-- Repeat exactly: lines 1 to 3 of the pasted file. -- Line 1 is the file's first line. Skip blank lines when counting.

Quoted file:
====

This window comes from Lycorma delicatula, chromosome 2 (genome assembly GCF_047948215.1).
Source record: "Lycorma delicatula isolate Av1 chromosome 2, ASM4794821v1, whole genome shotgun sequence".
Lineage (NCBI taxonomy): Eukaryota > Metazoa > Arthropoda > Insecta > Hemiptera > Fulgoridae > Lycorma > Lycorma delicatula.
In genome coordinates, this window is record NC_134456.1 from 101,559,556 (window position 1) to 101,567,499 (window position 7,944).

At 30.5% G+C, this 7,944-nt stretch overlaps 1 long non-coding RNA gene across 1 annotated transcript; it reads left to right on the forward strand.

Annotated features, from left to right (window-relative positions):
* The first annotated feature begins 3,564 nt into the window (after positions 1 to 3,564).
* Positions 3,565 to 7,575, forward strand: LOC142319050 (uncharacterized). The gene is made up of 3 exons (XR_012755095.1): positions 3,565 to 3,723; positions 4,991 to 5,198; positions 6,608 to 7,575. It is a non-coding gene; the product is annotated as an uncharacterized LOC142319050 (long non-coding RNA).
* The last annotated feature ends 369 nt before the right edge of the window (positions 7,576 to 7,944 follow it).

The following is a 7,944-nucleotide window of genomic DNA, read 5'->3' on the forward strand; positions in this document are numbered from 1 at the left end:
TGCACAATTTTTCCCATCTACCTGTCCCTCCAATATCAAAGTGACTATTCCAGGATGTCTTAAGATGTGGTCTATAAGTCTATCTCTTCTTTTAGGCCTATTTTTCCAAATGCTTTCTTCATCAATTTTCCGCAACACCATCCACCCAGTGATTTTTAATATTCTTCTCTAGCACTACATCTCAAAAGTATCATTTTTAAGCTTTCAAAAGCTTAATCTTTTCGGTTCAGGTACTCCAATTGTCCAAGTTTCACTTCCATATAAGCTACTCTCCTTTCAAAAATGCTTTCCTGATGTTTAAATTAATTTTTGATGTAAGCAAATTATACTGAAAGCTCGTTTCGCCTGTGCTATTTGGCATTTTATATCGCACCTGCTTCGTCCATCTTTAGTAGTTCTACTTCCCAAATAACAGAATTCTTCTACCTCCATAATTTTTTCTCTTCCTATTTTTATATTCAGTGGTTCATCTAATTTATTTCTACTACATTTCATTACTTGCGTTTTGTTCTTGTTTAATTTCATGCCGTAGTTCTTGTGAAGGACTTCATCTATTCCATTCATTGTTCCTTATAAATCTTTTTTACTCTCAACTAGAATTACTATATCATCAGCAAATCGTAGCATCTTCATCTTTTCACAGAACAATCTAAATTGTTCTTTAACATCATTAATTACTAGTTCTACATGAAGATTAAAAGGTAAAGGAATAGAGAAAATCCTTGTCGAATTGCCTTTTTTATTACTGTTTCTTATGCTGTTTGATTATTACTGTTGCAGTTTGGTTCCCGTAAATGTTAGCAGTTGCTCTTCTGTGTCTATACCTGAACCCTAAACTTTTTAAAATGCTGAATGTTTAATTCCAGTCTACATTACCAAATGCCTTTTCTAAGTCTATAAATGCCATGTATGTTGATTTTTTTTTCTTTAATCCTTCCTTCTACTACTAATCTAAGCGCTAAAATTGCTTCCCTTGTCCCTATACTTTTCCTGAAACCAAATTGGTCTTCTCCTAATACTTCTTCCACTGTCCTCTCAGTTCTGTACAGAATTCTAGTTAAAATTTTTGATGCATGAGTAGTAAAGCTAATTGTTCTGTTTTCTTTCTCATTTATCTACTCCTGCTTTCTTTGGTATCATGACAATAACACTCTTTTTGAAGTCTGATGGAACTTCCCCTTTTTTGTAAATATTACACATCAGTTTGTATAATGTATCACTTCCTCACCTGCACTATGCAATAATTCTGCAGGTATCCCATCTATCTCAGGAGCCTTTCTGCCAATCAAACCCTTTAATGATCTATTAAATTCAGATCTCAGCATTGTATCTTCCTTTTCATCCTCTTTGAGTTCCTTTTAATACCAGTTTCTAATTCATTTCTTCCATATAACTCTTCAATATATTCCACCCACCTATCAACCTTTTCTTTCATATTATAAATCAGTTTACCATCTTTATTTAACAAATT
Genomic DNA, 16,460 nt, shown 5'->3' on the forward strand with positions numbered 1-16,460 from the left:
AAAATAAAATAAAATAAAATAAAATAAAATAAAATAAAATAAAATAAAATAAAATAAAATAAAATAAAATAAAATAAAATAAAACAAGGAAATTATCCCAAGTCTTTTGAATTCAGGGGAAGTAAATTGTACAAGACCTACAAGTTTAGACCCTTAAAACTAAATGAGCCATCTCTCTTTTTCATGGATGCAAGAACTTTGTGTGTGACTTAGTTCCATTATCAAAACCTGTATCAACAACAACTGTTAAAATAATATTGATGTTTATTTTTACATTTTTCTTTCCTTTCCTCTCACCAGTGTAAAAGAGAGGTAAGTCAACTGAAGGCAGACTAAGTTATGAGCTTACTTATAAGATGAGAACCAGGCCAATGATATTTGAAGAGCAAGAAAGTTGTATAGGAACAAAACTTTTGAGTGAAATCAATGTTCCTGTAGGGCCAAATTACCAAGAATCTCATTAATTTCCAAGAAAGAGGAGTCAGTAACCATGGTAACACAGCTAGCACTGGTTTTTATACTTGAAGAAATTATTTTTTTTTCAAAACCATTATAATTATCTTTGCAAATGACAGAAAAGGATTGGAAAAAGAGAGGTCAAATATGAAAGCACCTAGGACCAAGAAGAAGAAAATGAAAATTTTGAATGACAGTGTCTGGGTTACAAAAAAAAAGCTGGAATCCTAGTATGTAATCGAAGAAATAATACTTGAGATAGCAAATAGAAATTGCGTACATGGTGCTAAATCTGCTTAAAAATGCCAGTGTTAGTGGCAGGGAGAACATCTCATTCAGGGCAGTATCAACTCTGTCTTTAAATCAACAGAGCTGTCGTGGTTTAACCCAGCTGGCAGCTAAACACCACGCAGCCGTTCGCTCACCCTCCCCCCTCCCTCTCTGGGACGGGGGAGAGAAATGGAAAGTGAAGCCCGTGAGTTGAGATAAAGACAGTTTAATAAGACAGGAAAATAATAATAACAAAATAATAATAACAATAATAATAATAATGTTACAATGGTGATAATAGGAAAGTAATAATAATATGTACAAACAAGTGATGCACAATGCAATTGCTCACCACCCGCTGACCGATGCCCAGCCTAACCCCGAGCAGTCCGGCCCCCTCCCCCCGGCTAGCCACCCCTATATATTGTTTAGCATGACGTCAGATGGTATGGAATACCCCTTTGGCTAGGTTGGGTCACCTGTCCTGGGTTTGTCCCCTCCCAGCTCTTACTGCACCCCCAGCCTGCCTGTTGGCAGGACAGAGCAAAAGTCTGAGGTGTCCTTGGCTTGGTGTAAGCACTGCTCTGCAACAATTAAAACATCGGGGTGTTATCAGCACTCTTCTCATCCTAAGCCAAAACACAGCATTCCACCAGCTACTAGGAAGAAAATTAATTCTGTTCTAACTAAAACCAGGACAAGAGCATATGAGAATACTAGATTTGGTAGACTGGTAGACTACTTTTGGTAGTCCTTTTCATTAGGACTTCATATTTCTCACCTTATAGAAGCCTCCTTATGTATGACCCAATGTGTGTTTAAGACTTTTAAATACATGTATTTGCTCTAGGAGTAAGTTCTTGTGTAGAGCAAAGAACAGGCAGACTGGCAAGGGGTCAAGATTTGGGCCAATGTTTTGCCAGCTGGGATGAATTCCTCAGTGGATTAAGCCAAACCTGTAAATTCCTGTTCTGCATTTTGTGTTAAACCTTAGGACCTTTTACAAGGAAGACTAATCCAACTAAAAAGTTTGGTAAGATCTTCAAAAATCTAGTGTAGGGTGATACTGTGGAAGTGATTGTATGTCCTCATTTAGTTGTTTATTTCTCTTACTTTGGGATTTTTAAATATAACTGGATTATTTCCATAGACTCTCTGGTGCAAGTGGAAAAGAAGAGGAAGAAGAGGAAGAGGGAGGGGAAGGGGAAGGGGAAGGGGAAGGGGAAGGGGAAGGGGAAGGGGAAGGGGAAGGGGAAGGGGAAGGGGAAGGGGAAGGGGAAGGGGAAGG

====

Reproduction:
This window comes from Lycorma delicatula, chromosome 2 (genome assembly GCF_047948215.1).
Source record: "Lycorma delicatula isolate Av1 chromosome 2, ASM4794821v1, whole genome shotgun sequence".
Lineage (NCBI taxonomy): Eukaryota > Metazoa > Arthropoda > Insecta > Hemiptera > Fulgoridae > Lycorma > Lycorma delicatula.